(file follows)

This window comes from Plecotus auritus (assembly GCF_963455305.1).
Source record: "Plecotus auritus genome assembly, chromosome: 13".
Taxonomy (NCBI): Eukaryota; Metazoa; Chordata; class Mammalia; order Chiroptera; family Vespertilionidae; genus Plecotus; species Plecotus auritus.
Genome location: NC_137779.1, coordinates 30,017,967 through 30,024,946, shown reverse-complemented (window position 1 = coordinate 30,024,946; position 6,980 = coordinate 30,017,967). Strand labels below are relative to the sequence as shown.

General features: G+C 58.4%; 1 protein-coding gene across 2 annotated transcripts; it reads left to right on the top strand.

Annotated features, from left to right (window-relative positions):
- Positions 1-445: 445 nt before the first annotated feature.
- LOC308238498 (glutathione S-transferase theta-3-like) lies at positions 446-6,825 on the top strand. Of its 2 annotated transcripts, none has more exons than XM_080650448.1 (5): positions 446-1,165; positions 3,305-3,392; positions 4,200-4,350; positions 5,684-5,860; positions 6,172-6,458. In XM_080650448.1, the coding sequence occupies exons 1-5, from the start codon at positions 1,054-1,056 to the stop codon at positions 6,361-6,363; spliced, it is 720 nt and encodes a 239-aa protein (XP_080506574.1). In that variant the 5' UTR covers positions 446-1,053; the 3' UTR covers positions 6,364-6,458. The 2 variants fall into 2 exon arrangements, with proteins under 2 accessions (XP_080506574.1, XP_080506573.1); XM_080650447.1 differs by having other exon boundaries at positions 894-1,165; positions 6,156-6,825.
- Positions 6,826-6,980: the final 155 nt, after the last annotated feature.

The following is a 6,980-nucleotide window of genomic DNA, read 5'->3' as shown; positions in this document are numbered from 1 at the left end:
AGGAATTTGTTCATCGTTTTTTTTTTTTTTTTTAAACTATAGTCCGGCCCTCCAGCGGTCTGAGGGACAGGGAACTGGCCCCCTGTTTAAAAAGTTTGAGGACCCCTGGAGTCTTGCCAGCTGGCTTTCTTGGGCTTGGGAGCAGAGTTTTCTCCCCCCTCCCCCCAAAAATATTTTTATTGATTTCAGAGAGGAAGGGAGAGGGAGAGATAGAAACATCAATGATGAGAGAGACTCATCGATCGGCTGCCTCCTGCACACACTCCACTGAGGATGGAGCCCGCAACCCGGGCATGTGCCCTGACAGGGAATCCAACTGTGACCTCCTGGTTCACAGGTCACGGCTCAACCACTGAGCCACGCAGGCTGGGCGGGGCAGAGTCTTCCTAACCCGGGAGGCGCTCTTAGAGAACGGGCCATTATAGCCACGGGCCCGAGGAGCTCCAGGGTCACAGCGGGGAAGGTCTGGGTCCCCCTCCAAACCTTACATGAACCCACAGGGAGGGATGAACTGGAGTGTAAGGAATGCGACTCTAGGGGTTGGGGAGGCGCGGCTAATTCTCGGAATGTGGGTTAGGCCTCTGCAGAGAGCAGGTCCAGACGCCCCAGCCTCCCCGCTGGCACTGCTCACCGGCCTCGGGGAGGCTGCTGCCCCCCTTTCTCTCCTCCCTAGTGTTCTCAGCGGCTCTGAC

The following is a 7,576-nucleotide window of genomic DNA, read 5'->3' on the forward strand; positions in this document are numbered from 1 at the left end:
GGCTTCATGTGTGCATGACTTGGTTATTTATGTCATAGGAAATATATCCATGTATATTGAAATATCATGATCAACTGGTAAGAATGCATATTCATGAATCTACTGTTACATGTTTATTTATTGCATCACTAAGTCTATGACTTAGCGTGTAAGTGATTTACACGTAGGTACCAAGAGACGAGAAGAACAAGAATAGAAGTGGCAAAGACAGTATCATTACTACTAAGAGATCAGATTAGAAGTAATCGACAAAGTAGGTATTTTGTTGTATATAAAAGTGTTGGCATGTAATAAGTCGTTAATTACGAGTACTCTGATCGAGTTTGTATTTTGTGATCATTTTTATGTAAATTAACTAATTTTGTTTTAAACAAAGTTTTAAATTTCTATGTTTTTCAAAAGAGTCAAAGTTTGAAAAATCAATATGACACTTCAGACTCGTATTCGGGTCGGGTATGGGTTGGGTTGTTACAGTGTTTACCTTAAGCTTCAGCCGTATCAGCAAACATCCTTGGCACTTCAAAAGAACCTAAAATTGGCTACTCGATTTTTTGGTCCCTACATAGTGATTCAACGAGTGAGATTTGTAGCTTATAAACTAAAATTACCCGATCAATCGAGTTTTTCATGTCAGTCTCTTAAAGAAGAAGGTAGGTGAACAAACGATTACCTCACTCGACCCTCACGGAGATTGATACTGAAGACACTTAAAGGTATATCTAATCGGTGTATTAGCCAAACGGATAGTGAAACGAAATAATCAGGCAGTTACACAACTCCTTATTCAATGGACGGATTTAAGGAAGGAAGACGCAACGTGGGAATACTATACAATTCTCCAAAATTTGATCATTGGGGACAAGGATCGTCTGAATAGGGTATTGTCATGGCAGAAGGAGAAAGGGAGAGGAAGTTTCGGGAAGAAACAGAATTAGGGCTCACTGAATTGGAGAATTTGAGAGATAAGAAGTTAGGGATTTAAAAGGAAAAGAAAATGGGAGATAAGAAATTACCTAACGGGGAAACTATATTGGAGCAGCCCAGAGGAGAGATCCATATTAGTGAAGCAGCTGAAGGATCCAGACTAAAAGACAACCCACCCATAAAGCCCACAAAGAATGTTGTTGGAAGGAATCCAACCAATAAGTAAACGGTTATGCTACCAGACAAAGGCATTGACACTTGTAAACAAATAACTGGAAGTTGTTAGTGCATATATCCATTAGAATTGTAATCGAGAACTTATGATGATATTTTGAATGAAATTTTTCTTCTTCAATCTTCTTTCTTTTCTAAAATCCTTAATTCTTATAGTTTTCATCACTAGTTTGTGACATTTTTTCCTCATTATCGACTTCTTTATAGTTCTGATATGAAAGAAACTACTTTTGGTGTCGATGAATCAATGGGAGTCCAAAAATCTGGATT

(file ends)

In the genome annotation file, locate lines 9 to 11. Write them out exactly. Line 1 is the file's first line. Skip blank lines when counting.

- Positions 6,826-6,980: the final 155 nt, after the last annotated feature.

The following is a 6,980-nucleotide window of genomic DNA, read 5'->3' as shown; positions in this document are numbered from 1 at the left end:
AGGAATTTGTTCATCGTTTTTTTTTTTTTTTTTAAACTATAGTCCGGCCCTCCAGCGGTCTGAGGGACAGGGAACTGGCCCCCTGTTTAAAAAGTTTGAGGACCCCTGGAGTCTTGCCAGCTGGCTTTCTTGGGCTTGGGAGCAGAGTTTTCTCCCCCCTCCCCCCAAAAATATTTTTATTGATTTCAGAGAGGAAGGGAGAGGGAGAGATAGAAACATCAATGATGAGAGAGACTCATCGATCGGCTGCCTCCTGCACACACTCCACTGAGGATGGAGCCCGCAACCCGGGCATGTGCCCTGACAGGGAATCCAACTGTGACCTCCTGGTTCACAGGTCACGGCTCAACCACTGAGCCACGCAGGCTGGGCGGGGCAGAGTCTTCCTAACCCGGGAGGCGCTCTTAGAGAACGGGCCATTATAGCCACGGGCCCGAGGAGCTCCAGGGTCACAGCGGGGAAGGTCTGGGTCCCCCTCCAAACCTTACATGAACCCACAGGGAGGGATGAACTGGAGTGTAAGGAATGCGACTCTAGGGGTTGGGGAGGCGCGGCTAATTCTCGGAATGTGGGTTAGGCCTCTGCAGAGAGCAGGTCCAGACGCCCCAGCCTCCCCGCTGGCACTGCTCACCGGCCTCGGGGAGGCTGCTGCCCCCCTTTCTCTCCTCCCTAGTGTTCTCAGCGGCTCTGAC